As the mothers pressed my assistant to expose her friend and to break the confidence they have on each other, my assistant decided to cooperate but not to volunteer information either about G16’s life or about how to use Facebook and the local codes of usage. And as expected, the mothers did not spend much time looking at the girl’s timeline as it was much too crowded with written stuff. Instead, they asked to look at G16’s photos. The logic of the request was that, if G16 was dating this guy, they should have photos of each other as a couple. But, as my assistant explained, G16 knew that a picture of that kind would find a way of reaching her mom the same way the gossip about her secret affair did, so she would never expose herself like that.

    The attempted spying failed and G16’s mother was then convinced that it was a better strategy to have an honest conversation with her daughter.But the story would have been somehow different if my assistant had been as helpful to the mothers as she was to me. You first need to know that the extensive amount of generic moralizing content was disguised communication. Secondly, you would need to be part of G16’s group of trusted companions to know through face to face communication what was going on in her life. Under such circumstances I could see that there was a lot G16 was saying about her romance on recent postings.

    Here are examples of her coded messages (which have been re-written for anonymizing purposes):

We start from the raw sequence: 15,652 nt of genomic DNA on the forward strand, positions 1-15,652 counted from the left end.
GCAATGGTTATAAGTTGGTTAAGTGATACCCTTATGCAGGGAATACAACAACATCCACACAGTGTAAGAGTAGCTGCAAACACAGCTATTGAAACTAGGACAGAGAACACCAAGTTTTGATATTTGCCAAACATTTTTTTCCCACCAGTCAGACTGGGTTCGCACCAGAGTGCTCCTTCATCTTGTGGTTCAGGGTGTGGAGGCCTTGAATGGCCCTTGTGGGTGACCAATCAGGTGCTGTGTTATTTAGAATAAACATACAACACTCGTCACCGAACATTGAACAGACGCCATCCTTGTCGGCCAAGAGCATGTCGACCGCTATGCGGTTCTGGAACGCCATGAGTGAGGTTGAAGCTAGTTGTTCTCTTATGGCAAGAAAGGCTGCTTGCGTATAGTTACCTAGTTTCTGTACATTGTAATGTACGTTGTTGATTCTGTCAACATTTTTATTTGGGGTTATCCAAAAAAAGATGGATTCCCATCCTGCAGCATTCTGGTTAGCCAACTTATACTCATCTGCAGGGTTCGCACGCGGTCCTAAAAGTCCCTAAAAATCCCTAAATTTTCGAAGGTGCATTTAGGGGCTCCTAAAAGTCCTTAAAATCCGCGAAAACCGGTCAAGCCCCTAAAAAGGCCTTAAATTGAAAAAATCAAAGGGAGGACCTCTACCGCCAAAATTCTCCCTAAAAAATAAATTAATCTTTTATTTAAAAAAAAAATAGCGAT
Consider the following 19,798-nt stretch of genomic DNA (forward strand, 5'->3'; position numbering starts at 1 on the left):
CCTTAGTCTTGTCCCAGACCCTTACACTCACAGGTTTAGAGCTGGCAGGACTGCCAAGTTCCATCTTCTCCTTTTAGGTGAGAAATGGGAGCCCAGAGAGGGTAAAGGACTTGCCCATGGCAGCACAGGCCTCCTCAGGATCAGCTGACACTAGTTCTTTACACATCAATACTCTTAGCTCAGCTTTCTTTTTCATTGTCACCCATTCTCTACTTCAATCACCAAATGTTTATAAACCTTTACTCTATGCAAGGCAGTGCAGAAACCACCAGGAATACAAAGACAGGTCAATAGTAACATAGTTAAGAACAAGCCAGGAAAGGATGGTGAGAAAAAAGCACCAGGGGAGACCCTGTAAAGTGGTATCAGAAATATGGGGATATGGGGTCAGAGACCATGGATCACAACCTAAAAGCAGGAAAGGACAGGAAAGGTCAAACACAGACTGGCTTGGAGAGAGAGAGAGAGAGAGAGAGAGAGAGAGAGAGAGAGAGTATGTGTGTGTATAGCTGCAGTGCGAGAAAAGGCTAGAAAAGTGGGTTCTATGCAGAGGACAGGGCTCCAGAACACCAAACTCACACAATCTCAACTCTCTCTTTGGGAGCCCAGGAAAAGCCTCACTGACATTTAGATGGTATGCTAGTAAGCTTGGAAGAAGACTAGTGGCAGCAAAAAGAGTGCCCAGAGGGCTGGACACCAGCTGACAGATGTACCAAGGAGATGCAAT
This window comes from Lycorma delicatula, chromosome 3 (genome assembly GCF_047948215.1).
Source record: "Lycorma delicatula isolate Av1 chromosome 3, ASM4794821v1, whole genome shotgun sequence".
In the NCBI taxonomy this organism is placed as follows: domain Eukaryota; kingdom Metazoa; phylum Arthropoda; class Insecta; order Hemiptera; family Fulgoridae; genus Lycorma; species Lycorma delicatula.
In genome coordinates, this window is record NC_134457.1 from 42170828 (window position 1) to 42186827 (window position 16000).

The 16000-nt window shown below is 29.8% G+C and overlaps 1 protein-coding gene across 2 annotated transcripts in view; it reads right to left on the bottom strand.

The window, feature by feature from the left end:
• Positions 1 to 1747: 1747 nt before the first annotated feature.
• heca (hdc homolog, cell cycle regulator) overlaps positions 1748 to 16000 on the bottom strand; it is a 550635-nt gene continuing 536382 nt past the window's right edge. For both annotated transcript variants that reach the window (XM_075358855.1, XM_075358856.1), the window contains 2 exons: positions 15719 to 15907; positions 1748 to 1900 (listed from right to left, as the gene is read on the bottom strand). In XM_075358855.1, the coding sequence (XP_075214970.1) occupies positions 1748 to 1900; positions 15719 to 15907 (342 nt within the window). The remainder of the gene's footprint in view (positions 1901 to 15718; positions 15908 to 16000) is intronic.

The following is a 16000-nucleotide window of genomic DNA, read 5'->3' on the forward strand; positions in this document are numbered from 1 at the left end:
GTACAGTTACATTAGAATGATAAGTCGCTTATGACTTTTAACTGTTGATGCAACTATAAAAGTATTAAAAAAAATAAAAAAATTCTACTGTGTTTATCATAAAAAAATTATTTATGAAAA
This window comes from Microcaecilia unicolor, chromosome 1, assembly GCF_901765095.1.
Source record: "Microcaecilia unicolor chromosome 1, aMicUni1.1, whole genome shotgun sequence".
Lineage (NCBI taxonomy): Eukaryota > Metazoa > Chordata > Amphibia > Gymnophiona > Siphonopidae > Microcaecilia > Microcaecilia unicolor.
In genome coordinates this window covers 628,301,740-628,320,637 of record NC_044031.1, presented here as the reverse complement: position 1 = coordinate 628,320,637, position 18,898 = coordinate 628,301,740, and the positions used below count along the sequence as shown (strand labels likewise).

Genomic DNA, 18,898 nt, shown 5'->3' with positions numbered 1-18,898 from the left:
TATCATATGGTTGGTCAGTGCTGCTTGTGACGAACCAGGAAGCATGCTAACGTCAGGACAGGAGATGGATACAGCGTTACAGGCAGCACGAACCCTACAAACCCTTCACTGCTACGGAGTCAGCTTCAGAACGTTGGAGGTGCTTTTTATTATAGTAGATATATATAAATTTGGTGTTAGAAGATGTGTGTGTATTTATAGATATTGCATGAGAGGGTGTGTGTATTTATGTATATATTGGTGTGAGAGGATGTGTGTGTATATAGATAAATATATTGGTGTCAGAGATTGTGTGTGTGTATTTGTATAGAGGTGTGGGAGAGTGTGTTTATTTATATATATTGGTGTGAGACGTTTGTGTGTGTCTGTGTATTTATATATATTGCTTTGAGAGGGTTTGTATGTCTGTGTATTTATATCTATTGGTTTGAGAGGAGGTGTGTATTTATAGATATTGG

“Don’t ever ignore someone that loves, worries about you and misses you. Because maybe one day you may wake up and find out you have missed the moon while counting the stars”.

    “I matured a lot recently and learned to acknowledged myself. As new people came to my life, I also decided to let go others that did not add to my well-being. – feeling bothered”

    According to my interpreter, the first message was a warning to the boyfriend. She was telling him and others that know him that she was not happy with the little attention he is offering her and telling him she would not tolerate that much longer. The following message suggests that she had decided to let go of him even if his actions do not please her. My assistant speculated that G16′s conversation with her mom had a positive outcome. So writing is a way of hiding things from the older generations here. Together with writing one hides hints of what is going on under the look of a prosaic or philosophic reflection that makes no reference to specific people, places or events. Had it not been for the help and trust of my assistant, I would have never guessed the true meaning.

    Reference

    Lange, P. G. (2007), Publicly Private and Privately Public: Social Networking on YouTube. Journal of Computer-Mediated Communication, 13: 361–380. doi: 10.1111/j.1083-6101.2007.00400.x

    Is QQ uniting the many different Chinas?

    By Tom McDonald, on 19 November 2013

    A meme shared by a research participant with the following caption: "I already have you in my heart. Even if there was someone better, I wouldn’t want them." (Original author unknown)

    A meme shared by a research participant with the following caption: “I already have you in my heart. Even if there was someone better, I wouldn’t want them.” (Original author unknown)